Another team-building, performance-boosting tip is the “daily huddle.” For example, business development guru Verne Harnish and others recommend establishing a 5- to 15-minute daily “pre-game huddle” with all available team members, according to their time zones.
If your team is spread out globally, it’s best to schedule two meetings twelve hours apart, but still compatible with your own workday. Focus your huddle strictly on opportunities and issues. Stick to the same format, such as answering the same simple questions in less than five minutes:
- What opportunities will become available within the next 24 hours?
- What are the most urgent problems to be overcome?
- What are the metrics for today? (For example, sales quotas, marketplace stats, trading volumes, or other operational data to measure performance)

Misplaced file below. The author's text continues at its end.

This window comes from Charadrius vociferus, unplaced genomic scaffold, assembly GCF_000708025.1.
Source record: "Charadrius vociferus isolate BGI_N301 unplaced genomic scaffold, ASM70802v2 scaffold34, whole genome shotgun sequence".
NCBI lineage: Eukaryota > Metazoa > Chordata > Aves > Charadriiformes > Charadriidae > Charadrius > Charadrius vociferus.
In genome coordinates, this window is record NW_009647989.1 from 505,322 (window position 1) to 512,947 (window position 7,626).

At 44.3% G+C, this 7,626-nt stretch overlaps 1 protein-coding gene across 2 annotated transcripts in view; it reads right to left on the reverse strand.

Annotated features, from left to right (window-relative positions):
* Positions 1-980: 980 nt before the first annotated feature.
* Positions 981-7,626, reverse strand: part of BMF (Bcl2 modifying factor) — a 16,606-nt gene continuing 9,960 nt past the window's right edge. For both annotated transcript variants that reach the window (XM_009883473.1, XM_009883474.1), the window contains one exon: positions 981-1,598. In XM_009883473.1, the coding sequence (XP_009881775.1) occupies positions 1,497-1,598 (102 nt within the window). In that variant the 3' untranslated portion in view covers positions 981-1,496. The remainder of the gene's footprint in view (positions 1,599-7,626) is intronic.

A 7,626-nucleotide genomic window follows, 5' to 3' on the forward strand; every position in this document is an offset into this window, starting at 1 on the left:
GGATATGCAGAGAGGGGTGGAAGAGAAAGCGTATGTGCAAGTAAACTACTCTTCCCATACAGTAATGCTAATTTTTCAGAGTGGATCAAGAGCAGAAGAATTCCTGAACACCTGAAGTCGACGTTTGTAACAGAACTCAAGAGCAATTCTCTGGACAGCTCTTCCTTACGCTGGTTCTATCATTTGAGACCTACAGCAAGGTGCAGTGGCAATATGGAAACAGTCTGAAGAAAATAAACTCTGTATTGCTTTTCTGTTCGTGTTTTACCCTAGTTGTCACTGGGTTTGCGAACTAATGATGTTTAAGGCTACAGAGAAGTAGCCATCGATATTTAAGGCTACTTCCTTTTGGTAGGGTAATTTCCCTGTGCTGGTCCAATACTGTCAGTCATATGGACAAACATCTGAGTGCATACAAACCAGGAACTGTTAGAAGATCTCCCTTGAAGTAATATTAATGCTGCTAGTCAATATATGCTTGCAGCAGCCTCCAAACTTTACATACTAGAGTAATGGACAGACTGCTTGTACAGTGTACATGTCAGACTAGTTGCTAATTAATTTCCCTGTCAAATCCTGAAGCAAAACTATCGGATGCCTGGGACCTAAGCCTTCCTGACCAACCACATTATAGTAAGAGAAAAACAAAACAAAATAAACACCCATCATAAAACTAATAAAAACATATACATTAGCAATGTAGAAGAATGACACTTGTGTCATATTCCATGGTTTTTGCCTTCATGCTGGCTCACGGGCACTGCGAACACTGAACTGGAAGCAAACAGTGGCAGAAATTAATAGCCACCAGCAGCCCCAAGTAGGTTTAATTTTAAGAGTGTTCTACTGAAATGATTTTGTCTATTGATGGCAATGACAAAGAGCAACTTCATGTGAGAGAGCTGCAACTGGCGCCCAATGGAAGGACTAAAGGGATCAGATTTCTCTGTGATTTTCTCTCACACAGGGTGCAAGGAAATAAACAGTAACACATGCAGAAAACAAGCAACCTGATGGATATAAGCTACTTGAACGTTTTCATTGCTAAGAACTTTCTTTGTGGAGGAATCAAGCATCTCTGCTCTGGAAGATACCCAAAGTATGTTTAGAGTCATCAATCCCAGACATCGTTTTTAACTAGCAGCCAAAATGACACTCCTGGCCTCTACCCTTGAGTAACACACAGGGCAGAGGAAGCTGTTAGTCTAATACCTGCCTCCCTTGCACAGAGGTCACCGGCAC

If you enforce a strict agenda with concrete time limits for this daily huddle, your team will certainly perform better. But that’s strictly a top-down management approach. What about using multi-level leadership methods?
Worker-to-worker direct communication
Unlike their leaders, ordinary workers often waste valuable time waiting for instructions because they don’t understand project requirements. Worse, they may be afraid to ask managers for clarification.
To save resources, don’t be an “information-gatekeeper.” Instead, encourage your team to communicate freely among themselves in parallel with your communications, sharing their own insights and issues.
That’s always the quickest (and cheapest) way to find and resolve problems previously overlooked. But how can you get “free solutions” for your management problems?
First an audition call, then the beauty contest
Ordinary workers and specialized contractors can both learn from managers in a top-down way. Or, they can learn directly from each other. But they can also teach their managers by suggesting bottom-up solutions that nobody has considered before.